Bob Harris wrote: »
    How would a calorie surplus help if their goal is fat loss?

    It wouldn't. That was a typo

    they/them/theirs


    And so on, and so on …. - Slavoj Žižek




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  • Moderators, Recreation & Hobbies Moderators Posts: 19,147 Mod ✭✭✭✭ Brian?


    vargoo wrote: »
    Deficit he meant

    I did.

    they/them/theirs


    And so on, and so on …. - Slavoj Žižek




  • Registered Users Posts: 24,456 ✭✭✭✭ Alf Veedersane


    silverharp wrote: »
    What are the benefits of doing deficits and their inverse say in my case with a hex bar? All things being equal would you adjust the weight depending? is the idea of raising the bar to do a higher lift to not overly stress the lower back?

    Deficits help work the initial pull off the floor. Always adjust the weight depending...compared with deadlift off the floor, deficits are usually more difficult mechanically so weight will be lighter.

    Block pulls have the bar a couple of inches off the ground and so take stress off lower back. Can be useful for getting in volume without putting a ton of stress on lower back.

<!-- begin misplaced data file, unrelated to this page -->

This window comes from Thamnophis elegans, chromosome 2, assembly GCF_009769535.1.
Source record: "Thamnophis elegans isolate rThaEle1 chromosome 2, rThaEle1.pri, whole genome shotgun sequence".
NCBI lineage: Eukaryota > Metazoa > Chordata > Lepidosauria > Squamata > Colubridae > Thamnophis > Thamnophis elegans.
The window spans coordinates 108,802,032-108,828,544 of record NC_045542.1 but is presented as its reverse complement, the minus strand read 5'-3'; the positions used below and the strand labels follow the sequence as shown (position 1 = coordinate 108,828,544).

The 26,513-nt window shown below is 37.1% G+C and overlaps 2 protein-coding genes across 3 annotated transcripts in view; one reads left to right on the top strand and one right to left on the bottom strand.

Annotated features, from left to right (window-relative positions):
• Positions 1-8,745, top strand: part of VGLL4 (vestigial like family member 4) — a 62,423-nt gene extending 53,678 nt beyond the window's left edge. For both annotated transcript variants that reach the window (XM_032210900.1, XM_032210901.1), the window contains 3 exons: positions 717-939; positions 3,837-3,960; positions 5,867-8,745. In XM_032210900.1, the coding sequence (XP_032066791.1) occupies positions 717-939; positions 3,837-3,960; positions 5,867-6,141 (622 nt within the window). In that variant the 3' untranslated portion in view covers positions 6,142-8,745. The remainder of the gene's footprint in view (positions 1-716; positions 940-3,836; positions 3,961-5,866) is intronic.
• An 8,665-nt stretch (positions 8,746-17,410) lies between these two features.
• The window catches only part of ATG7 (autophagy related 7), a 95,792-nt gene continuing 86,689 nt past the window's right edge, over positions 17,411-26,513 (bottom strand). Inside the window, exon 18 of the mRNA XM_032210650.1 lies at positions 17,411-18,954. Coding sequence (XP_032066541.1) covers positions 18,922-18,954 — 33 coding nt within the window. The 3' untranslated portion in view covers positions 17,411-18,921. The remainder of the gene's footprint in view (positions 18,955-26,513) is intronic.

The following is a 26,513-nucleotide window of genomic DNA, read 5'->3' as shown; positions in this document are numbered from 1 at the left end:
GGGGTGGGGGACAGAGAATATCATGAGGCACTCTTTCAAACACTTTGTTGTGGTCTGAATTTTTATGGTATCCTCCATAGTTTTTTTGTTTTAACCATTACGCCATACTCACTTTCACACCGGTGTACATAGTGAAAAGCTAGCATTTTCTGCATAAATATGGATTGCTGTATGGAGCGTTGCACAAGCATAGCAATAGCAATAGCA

• Registered Users Posts: 737 ✭✭✭ vargoo


    Is rowing machine the closest you'll get to vascular endurance like running?

    With proper form no impact on knees?


  • Registered Users Posts: 3,825 ✭✭✭ IvoryTower


    That's a good question. I run, have owned a stationary bike and currently own a concept 2. it's very hard to replicate the aerobic workout you get from running I find. My problem with the bike is you have to cycle for ages to get any value, with the rower your hr is too low to get as good an aerobic workout, if you do a session that brings it up it's too hard to last long enough for it to be a really good aerobic session.

    That's just my experience anyway, I still use both to cross train but if the legs are feeling good ill always prioritise going for a run and feel I get far more value from it


  • Registered Users Posts: 5,054 ✭✭✭ caviardreams


    vargoo wrote: »
    Is rowing machine the closest you'll get to vascular endurance like running?

    With proper form no impact on knees?

    I would have thought a spin bike would be a closer bet in that with rowing your legs and back fatigue a lot more which may limit the length of your session even when cardio-wise you could keep going. You don't have that issue with a bike as much really unless you are pushing a high gear


  • Registered Users Posts: 37,501 ✭✭✭✭ Mellor


    IvoryTower wrote: »
    That's a good question. I run, have owned a stationary bike and currently own a concept 2. it's very hard to replicate the aerobic workout you get from running I find.